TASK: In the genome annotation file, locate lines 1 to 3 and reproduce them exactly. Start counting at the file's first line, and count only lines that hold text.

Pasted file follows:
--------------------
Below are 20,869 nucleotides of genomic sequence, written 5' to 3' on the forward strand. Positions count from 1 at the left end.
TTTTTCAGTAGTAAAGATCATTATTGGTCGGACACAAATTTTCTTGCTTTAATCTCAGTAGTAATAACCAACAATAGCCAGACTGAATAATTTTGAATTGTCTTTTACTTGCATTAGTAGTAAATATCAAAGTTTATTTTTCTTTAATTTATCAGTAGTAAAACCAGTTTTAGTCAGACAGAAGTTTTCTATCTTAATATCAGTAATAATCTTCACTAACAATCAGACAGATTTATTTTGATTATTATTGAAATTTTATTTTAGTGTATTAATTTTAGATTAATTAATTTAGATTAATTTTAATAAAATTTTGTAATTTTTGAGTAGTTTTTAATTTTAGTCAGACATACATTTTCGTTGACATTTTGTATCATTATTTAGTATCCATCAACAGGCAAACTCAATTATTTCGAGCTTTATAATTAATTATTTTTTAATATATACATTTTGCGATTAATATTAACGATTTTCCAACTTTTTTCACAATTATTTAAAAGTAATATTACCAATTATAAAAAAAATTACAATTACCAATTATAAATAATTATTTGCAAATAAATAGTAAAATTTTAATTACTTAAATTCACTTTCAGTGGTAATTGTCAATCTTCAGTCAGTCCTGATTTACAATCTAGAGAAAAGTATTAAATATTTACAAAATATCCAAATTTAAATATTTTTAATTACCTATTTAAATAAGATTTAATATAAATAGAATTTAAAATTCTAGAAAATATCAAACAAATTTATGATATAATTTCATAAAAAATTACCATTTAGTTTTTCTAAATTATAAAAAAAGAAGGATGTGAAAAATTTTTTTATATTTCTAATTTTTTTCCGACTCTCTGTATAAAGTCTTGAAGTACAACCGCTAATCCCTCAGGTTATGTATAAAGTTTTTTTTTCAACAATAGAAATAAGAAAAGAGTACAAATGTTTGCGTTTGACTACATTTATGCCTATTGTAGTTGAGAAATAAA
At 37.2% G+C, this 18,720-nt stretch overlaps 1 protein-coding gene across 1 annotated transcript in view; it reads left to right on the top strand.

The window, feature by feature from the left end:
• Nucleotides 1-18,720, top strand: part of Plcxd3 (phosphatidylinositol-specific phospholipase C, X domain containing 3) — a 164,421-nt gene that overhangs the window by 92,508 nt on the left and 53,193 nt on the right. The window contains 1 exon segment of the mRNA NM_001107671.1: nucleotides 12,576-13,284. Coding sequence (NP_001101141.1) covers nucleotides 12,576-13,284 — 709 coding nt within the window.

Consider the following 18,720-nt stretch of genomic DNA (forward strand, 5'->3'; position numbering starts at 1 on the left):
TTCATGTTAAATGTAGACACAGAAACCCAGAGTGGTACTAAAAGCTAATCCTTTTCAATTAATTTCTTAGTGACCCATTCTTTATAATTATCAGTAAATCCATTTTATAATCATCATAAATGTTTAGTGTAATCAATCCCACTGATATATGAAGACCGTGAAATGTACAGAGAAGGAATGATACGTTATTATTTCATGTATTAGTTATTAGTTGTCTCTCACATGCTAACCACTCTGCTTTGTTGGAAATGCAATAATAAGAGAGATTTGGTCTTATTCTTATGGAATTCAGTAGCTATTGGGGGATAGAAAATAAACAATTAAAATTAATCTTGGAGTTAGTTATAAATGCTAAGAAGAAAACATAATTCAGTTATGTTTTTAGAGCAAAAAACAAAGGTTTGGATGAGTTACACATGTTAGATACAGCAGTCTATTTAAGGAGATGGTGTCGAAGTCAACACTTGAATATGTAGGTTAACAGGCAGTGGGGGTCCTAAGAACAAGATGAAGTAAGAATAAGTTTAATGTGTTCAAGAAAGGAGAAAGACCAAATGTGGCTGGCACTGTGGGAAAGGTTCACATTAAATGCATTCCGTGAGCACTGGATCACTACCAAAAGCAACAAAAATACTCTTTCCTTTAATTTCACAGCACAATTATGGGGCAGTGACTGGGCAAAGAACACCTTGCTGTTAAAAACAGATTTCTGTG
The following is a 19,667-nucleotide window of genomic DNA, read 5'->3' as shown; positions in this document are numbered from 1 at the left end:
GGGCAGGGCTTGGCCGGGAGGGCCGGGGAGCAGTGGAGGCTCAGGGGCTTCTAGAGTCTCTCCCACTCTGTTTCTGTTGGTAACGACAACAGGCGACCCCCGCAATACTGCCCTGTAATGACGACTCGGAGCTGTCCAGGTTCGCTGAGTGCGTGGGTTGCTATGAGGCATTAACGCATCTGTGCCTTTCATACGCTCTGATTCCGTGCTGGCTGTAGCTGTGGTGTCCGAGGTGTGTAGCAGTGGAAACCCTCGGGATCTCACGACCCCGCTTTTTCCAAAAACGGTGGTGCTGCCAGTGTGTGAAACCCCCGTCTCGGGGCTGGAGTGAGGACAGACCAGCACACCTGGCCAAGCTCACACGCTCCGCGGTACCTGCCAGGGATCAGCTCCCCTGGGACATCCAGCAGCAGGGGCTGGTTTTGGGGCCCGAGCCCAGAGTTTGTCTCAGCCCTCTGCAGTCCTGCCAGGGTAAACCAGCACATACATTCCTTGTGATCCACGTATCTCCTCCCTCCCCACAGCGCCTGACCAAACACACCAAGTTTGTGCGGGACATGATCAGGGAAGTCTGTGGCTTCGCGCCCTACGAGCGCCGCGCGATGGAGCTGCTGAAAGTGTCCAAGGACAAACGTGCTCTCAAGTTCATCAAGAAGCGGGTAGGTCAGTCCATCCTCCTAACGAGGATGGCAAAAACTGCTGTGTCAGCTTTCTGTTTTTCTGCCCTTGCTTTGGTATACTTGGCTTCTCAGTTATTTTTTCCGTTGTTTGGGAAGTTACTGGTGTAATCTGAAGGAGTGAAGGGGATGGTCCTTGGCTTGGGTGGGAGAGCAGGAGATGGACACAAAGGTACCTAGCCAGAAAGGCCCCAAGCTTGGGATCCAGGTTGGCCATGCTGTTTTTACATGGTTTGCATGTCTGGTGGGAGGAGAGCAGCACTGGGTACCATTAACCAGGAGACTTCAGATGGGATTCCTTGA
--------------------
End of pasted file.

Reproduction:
Below are 20,869 nucleotides of genomic sequence, written 5' to 3' on the forward strand. Positions count from 1 at the left end.
TTTTTCAGTAGTAAAGATCATTATTGGTCGGACACAAATTTTCTTGCTTTAATCTCAGTAGTAATAACCAACAATAGCCAGACTGAATAATTTTGAATTGTCTTTTACTTGCATTAGTAGTAAATATCAAAGTTTATTTTTCTTTAATTTATCAGTAGTAAAACCAGTTTTAGTCAGACAGAAGTTTTCTATCTTAATATCAGTAATAATCTTCACTAACAATCAGACAGATTTATTTTGATTATTATTGAAATTTTATTTTAGTGTATTAATTTTAGATTAATTAATTTAGATTAATTTTAATAAAATTTTGTAATTTTTGAGTAGTTTTTAATTTTAGTCAGACATACATTTTCGTTGACATTTTGTATCATTATTTAGTATCCATCAACAGGCAAACTCAATTATTTCGAGCTTTATAATTAATTATTTTTTAATATATACATTTTGCGATTAATATTAACGATTTTCCAACTTTTTTCACAATTATTTAAAAGTAATATTACCAATTATAAAAAAAATTACAATTACCAATTATAAATAATTATTTGCAAATAAATAGTAAAATTTTAATTACTTAAATTCACTTTCAGTGGTAATTGTCAATCTTCAGTCAGTCCTGATTTACAATCTAGAGAAAAGTATTAAATATTTACAAAATATCCAAATTTAAATATTTTTAATTACCTATTTAAATAAGATTTAATATAAATAGAATTTAAAATTCTAGAAAATATCAAACAAATTTATGATATAATTTCATAAAAAATTACCATTTAGTTTTTCTAAATTATAAAAAAAGAAGGATGTGAAAAATTTTTTTATATTTCTAATTTTTTTCCGACTCTCTGTATAAAGTCTTGAAGTACAACCGCTAATCCCTCAGGTTATGTATAAAGTTTTTTTTTCAACAATAGAAATAAGAAAAGAGTACAAATGTTTGCGTTTGACTACATTTATGCCTATTGTAGTTGAGAAATAAA
At 37.2% G+C, this 18,720-nt stretch overlaps 1 protein-coding gene across 1 annotated transcript in view; it reads left to right on the top strand.